1997 Volume 71 Issue 5 Pages 468-473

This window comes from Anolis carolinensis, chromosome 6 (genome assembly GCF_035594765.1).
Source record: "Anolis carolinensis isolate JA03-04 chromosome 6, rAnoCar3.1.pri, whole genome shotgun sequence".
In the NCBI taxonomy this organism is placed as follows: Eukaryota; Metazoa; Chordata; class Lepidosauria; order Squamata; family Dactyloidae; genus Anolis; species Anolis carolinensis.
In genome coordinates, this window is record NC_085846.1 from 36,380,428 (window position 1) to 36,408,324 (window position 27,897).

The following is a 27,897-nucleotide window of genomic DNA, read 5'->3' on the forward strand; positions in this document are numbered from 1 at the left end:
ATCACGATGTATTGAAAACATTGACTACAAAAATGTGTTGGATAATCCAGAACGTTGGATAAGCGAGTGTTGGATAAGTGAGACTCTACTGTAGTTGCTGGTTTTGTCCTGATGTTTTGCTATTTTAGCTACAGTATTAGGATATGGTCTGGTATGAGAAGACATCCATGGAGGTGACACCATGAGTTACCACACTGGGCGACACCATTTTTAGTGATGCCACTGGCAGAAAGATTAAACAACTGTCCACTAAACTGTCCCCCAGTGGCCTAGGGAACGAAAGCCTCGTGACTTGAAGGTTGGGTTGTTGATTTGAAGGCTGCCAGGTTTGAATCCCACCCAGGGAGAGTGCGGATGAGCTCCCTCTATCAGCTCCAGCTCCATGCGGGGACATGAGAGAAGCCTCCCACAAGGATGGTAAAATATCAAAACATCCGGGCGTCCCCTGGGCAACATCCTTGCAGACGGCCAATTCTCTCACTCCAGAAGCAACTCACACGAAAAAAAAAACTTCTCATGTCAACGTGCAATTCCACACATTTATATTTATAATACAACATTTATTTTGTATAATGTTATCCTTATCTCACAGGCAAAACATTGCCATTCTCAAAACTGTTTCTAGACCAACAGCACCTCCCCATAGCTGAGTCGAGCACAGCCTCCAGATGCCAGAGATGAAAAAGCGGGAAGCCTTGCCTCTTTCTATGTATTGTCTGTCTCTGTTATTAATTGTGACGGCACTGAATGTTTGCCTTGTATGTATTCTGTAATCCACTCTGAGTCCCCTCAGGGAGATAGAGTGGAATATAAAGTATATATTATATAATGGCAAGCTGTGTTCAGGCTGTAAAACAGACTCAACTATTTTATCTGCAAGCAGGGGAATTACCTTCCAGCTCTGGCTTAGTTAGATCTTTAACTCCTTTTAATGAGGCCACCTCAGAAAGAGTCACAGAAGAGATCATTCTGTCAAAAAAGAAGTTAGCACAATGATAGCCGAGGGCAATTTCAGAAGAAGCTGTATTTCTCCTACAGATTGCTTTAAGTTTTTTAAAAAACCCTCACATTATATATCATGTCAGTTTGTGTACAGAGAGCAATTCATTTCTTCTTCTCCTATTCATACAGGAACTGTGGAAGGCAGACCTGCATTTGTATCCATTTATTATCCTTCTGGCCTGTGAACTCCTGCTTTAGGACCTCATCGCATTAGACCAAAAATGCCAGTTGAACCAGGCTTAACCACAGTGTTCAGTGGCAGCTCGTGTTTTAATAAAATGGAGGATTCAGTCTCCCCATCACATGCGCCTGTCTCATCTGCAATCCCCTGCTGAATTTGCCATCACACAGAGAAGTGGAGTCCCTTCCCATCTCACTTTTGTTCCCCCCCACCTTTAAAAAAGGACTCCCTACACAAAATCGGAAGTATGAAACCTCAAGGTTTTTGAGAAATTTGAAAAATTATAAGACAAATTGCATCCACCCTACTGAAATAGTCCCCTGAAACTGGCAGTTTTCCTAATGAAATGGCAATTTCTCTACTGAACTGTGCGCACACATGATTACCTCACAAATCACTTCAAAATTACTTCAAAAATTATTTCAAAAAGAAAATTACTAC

We encountered a case of a girl where Human Parvovirus B19 infection was considered to have been concerned with the development of systemic type juvenile rheumatoid arthritis (JRA). While the affected child did not show any evident infectious erythema-like findings, changes in the serum antibody titer by the EIA method presented the pattern of first infection. During the clinical course the condition of the disease as JRA was serious and hemophagocytic syndrome developed concurrently. Furthermore, the resistance to the treatment was also noted. So the patient was treated with prednisolone combined with low dose weekly MTX therapy. The possibility of Human parvovirus B19 being concerned with the development of rheumatoid arthritis in one form or another has been suggested in recent years. In the disease type with systemic angititis as main pathophysiology, which is called systemic JRA we encounted this time, it is not clear how Human Parvovirus B19 was concerned with the development of this disease, but it appeared to hold a key position in studying pathophysiology of the development.